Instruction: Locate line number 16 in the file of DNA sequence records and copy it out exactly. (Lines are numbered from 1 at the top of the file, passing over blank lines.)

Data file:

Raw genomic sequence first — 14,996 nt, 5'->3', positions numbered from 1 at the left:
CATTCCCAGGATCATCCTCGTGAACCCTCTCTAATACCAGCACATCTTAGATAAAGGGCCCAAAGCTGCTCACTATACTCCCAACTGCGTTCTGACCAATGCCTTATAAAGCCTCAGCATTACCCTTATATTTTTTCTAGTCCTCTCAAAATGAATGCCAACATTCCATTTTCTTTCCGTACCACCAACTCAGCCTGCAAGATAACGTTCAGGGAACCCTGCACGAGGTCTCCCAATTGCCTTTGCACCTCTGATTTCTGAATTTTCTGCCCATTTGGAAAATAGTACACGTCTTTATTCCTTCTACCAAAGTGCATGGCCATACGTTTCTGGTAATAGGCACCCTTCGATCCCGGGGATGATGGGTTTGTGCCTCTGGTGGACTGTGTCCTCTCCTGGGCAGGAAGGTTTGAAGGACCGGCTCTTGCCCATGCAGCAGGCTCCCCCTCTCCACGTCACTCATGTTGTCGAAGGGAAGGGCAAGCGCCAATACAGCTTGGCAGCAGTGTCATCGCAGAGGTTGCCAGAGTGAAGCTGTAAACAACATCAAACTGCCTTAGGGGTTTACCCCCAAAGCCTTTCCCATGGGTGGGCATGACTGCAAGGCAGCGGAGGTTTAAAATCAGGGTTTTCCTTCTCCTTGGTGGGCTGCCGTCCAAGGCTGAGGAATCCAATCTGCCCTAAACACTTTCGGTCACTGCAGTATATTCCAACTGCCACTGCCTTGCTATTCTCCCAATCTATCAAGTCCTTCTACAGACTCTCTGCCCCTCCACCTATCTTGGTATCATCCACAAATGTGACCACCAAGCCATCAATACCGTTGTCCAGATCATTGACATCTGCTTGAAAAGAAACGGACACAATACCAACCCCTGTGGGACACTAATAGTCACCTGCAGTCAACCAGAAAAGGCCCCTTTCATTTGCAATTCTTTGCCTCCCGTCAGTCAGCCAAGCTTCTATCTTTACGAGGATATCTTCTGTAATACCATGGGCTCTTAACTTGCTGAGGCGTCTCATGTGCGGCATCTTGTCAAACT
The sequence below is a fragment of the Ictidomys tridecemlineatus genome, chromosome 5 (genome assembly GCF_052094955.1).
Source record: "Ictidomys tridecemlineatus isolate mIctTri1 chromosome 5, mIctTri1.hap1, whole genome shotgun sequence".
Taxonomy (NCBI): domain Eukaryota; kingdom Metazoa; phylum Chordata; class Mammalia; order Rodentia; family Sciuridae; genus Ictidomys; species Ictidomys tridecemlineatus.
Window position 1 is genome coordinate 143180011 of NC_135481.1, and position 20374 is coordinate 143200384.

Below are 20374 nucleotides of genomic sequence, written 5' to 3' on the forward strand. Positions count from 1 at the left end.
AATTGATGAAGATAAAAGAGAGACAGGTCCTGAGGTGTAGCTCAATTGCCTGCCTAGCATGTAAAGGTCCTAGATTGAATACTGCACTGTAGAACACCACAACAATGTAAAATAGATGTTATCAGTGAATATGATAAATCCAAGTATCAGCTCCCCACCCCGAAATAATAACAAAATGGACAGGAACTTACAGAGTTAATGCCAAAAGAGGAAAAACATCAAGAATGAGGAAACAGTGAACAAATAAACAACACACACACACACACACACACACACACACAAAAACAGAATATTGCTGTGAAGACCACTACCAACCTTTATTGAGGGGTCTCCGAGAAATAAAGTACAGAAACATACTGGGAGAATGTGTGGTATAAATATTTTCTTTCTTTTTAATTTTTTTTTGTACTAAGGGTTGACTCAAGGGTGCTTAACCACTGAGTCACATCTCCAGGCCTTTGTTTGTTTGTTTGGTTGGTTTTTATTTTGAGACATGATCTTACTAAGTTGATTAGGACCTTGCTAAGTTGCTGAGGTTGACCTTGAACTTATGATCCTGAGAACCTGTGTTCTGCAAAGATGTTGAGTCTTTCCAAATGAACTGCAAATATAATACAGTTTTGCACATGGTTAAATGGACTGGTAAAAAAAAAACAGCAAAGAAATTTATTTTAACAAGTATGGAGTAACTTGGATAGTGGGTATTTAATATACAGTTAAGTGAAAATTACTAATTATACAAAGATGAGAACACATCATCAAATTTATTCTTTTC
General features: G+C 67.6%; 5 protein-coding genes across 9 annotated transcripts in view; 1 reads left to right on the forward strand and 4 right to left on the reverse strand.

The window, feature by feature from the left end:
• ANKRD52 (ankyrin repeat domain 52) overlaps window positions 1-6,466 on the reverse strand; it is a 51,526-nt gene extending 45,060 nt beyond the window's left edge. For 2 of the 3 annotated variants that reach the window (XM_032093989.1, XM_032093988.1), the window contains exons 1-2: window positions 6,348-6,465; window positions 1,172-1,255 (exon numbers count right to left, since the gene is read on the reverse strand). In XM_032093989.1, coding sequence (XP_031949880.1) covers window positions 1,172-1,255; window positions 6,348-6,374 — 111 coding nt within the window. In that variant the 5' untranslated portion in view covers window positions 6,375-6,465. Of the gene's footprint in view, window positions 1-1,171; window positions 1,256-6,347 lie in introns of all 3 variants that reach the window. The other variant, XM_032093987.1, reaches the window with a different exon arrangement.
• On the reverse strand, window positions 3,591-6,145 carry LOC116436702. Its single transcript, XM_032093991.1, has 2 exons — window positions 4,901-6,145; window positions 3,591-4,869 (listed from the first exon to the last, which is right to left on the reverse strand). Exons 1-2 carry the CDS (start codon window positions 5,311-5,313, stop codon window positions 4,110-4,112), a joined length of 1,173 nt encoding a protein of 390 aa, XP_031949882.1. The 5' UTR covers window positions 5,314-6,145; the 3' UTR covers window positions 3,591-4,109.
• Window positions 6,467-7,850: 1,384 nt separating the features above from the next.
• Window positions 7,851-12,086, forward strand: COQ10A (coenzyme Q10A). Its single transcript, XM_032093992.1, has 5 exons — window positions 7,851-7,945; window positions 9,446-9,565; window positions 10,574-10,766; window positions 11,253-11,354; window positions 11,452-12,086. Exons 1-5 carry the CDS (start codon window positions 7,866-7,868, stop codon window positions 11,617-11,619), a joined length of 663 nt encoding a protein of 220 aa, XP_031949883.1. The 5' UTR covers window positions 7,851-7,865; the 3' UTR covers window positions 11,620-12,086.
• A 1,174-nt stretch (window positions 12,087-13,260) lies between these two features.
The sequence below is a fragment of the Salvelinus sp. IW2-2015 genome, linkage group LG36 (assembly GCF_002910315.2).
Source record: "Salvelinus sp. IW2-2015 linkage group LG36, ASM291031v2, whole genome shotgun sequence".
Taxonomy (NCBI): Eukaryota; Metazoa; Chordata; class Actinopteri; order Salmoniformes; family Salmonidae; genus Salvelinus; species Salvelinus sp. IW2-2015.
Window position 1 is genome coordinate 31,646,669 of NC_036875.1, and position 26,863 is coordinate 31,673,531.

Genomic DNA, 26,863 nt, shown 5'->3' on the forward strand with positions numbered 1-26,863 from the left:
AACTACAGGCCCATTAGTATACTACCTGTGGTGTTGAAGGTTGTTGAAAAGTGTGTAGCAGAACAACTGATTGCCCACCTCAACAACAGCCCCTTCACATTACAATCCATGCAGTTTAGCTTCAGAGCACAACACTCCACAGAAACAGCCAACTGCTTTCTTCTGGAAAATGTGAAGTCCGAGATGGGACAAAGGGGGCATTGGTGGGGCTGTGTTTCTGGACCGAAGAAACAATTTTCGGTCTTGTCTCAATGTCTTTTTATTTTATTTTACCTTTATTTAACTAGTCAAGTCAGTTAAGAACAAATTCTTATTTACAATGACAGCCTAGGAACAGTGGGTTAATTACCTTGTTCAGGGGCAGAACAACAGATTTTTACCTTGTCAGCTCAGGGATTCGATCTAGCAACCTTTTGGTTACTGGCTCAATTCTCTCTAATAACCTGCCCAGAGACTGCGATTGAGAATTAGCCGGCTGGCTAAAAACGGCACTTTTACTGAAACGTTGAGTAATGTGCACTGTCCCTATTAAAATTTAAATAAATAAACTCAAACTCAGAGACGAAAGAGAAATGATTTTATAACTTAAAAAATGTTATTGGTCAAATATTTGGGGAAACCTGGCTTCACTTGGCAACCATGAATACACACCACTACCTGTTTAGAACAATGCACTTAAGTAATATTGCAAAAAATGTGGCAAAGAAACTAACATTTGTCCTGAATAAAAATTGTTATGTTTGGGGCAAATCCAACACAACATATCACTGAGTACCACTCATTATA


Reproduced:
The sequence below is a fragment of the Salvelinus sp. IW2-2015 genome, linkage group LG36 (assembly GCF_002910315.2).